At the end of the last post, our hotelier had managed to cram two fat gringos, ten suitcases, and a cat into a medium-sized SUV in what I termed el milagro de las maletas. Our ride to the hotel through darkened streets was covered by a fog of fatigue, but I recall that the driver pulled over and tried to get us to transfer to his son’s car so we could be more comfortable while he drove ahead with our bags (he’d called on his cell phone to ask his son to help). I knew we were only halfway through the 10-minute ride, so we refused, “No es necesario, gracias.” It was the first of many encounters where I was able, with my broken Spanish, to make my meaning clear, but the social implications were not plain to me. Would I offend the driver? His son? Was there some other reason I didn’t understand for him to offer this? When we got to the hotel, the beautiful Boutique Hotel los Balcones in Cuenca, Azuay, Ecuador, we were greeted by Paolo, in English. We were arriving on May 30, so the 2-bedroom apartment we had reserved for June, July, and August was not ready. Our luggage was stashed in the downstairs office, and we were placed in a third-floor room in this old colonial building with no elevator. Did I mention that Cuenca is located at an altitude of 8,300 feet? We huffed and puffed up the stairs, stopping at each landing to catch our breath, and finally collapsed on the beautiful satin bedspread in our ornately hand-ornamented room. We spent the next day more-or-less resting and allowing our bodies to adapt to the thinner air, breakfasting on the hotel’s glass-enclosed top floor and savoring the gorgeous view of the tiled roofs, glorious cathedrals, and narrow bustling
streets of our newly adopted home. Tapioca was also breathing hard, and showed no interest in moving around much, either.
By evening, our apartment was ready. Two bedrooms, each laminate floored, with a sizable modular closet and dresser, and one bathroom upstairs. Unlike the hotel room, which had a luxurious bathroom with European jets in the shower, the bathroom was basic but modern. Downstairs, a huge room, all tiled, with sofas and chairs, dining room table, well-equipped kitchen with granite countertops and steel appliances, and in one corner behind a half wall, a modern HE washer and a clothesline. “But,” Paolo explained, “out in the yard is a dryer which you can use any time after 6:00 p.m.” It is a nice big dryer, in a little shed steps from our front door.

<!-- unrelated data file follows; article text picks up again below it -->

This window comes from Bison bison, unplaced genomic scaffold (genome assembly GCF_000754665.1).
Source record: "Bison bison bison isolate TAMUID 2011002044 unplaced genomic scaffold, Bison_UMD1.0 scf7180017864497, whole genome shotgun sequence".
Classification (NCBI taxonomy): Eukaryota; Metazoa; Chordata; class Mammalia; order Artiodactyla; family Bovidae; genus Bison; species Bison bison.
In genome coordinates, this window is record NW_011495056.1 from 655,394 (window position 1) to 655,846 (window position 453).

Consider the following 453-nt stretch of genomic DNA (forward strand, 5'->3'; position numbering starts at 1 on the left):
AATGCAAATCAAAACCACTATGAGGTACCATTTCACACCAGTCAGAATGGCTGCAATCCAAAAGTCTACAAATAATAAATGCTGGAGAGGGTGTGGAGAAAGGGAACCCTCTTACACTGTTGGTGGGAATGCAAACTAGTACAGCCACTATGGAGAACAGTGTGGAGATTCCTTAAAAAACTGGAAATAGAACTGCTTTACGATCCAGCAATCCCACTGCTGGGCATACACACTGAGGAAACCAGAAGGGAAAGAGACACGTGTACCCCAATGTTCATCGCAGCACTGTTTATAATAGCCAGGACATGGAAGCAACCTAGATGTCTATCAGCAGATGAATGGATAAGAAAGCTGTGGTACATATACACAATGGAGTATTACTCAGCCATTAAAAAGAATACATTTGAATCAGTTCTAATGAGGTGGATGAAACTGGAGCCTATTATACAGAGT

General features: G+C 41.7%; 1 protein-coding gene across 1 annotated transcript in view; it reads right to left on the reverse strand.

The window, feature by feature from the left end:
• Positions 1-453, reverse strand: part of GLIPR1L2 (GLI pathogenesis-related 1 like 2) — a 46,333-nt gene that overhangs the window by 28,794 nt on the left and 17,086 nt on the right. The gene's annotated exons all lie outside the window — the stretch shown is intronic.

El Mercado: We shuffled, still only partially adapted to the altitude, down the street to the Mercado 9 de Octubre, an open-air indigenous market. The sensory experience of one of these Mercados is overwhelming! Three stories, perhaps half an acre, packed with stands selling fruits, vegetables, herbs, flowers, juices, fresh and prepared meats, eggs, fish, every kind of fresh food you could imagine. The local people think of Americans as wealthy, so haggling only brings the price down slightly. But the prices still are very reasonable, even with the “gringo tax.” A bag of limes for $1.00, ten eggs for $1.00 (and this is one of those little things that trip you up mentally: they sell eggs by tens, and the refrigerator in the apartment has an egg storage tray with ten hollows). At one point, we went to buy a pint of honey, sold in little plastic containers, and asked, “Cuanto?” How much? “Dos dolares.” We paid with a $10 bill, marking us right away, as most local people keep a pocket full of $1 coins and singles. The chola (traditionally-dressed indigenous woman) gave us back $7.50. When we turned around, she actually argued with us. Well, it wasn’t much of an argument, with my limited Spanish and her lack of English, but “No. Cincuenta mas. No es corecto!” repeated stubbornly a few times, and Steve (who is not so short by contrast with Ecuadorians) holding his hand out, got us another fifty-cent piece. Hrrmmpph. Do they think we’re stupid? Anyway, we walked away with a whole chicken, fruit, eggs, butter, salt, honey, and vegetables for under $15. Another $13 got us a quart of Ron Abuelo Añejo, a smooth Ecuadorian rum. We stopped at a little tienda to see about cat food. Cans of the local cat food, Felix, ran $3.00! Sticker shock! They did sell some dry food called Michiu, which looks just like Friskies dry food, out of a barrel by the pound, so we bought a pound…well, un medio kilo. We trundled back to our apartment, proud of having negotiated our first grocery shopping trip in a strange city in a foreign language. Steve decapitated our dinner and we were all set!